The biggest challenge was standardizing officer names. We knew from the beginning that we wanted to be able to say how many uses of force were tied to each officer and whether that officer could have triggered early warning systems in other cities.

But officers often recorded their names differently, inconsistently added a middle initial or even misspelled them in certain forms. Were Eric B. Hendrickson and Eric Hendrickson of the Galloway Police Department the same person? Our aim was for each officer to have one unique officer ID created for their name, regardless of how the names appear on the form.

Screenshot of list

A sample list of inconsistently named officers.

First, we plugged the names into OpenRefine’s cluster tool to identify more officers that we suspected could be in there multiple times. This became important for spotting instances like an officer spelling their name Tom in one form and Thomas in others. Then, we identified a list of over 4,000 officers who could have possibly spelled their names differently in different forms.

Then, we checked the officers against that officer’s badge number and the New Jersey pension database in order to make sure this was the only officer with that name in that department. Once we confirmed that the multiple name variations belonged to one officer, we standardized the unique officer ID to one consistent, correct spelling.

Finally, we skimmed through all of the officer names one final time and found any that we had missed.

Due to restrictive personnel records available to us, we couldn’t account for officers who moved police departments during the time frame or officers who changed their names after marriage.

The Design

From the very beginning, it was important the data would be searchable by our readers. As the “beating heart” of this project, the database had to be easy to use and to understand. However, how do we make over 72,000 rows with more than 40 data points digestible to readers?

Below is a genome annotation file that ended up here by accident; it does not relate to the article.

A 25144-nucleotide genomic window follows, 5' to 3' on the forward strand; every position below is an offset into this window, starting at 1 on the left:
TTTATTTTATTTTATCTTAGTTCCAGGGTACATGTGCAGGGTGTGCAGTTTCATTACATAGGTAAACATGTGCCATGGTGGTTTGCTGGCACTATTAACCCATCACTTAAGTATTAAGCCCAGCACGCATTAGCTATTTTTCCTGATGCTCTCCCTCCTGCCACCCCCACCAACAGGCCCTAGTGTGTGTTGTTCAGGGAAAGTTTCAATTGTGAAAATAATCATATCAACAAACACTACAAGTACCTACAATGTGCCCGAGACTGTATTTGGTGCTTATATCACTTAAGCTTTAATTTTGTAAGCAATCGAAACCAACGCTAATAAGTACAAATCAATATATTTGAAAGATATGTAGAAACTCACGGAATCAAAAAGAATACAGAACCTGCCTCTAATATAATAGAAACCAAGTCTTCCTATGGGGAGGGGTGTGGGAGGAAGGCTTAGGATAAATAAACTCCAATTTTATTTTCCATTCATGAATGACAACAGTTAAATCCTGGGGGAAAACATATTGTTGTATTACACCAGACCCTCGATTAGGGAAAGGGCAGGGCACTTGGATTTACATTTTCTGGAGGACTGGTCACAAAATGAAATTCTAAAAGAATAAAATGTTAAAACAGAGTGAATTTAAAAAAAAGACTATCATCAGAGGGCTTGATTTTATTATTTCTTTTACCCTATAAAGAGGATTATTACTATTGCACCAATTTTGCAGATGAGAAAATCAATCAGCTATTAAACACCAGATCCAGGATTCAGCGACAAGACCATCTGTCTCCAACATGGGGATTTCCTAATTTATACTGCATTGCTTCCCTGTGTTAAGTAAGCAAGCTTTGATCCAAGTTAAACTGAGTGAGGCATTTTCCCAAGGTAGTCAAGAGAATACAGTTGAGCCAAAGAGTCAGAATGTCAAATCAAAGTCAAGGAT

First, what would they want to search? We thought searching by local police departments would be a no-brainer since most people would be curious as to the use of force rates in their town. We created individual department pages for each of New Jersey’s 468 municipal police departments and one separate page for New Jersey State Police that could be accessed through the search box.

Each department page includes aggregate five-year numbers for several different data points, including total uses of force, incidents per 1,000 arrests, total officers who used force, racial breakdowns with odds ratios, and a breakdown of both types and reasons for force. In addition, we included statewide rankings and numbers for comparison. We tried to be extensive in the categories we included. At the same time, we didn’t want overwhelm readers with too many different numbers and figures.

Screenshot of database page

We wanted the database to also be searchable by police officer. Each of the over 17,000 New Jersey officers who filled out a use-of-force form would get their own page with that officer’s aggregate five-year numbers.

We would show the pages to several people not involved and tweak the design depending on their feedback. It was a careful balancing act of scaling back the numbers to make it more simple, but not so simple that it became unclear.

Screenshot of department page

Throughout the page, we also included plus signs which readers could click to read more about certain data. It was important to provide the readers as much context as possible while also keeping the design of the pages uncluttered. Additionally, Blake Nelson drew some wonderful icons which not only broke up the numbers and text but also visually communicated some of our context. It helped to have a drawing of a “compliance hold” being performed next to compliance hold totals.

Screenshot of database page featuring bar charts of Hispanic and Asian totals

While we didn’t want to overwhelm visitors with too much information, we did want to give readers plenty of options to explore further. One way we achieved this was searchable tables of officers and incidents with clickable links to that officer’s page and that department’s page. It was a great compliment when readers gave us feedback like, “I spent hours just looking up different police departments and officers.”

Screenshot of database page

Finally, we decided not to include any subject names from the use-of-force forms in the forward-facing database, in case any of the people were cleared of charges, were involved in domestic or mental health calls, or were juveniles.

The Tech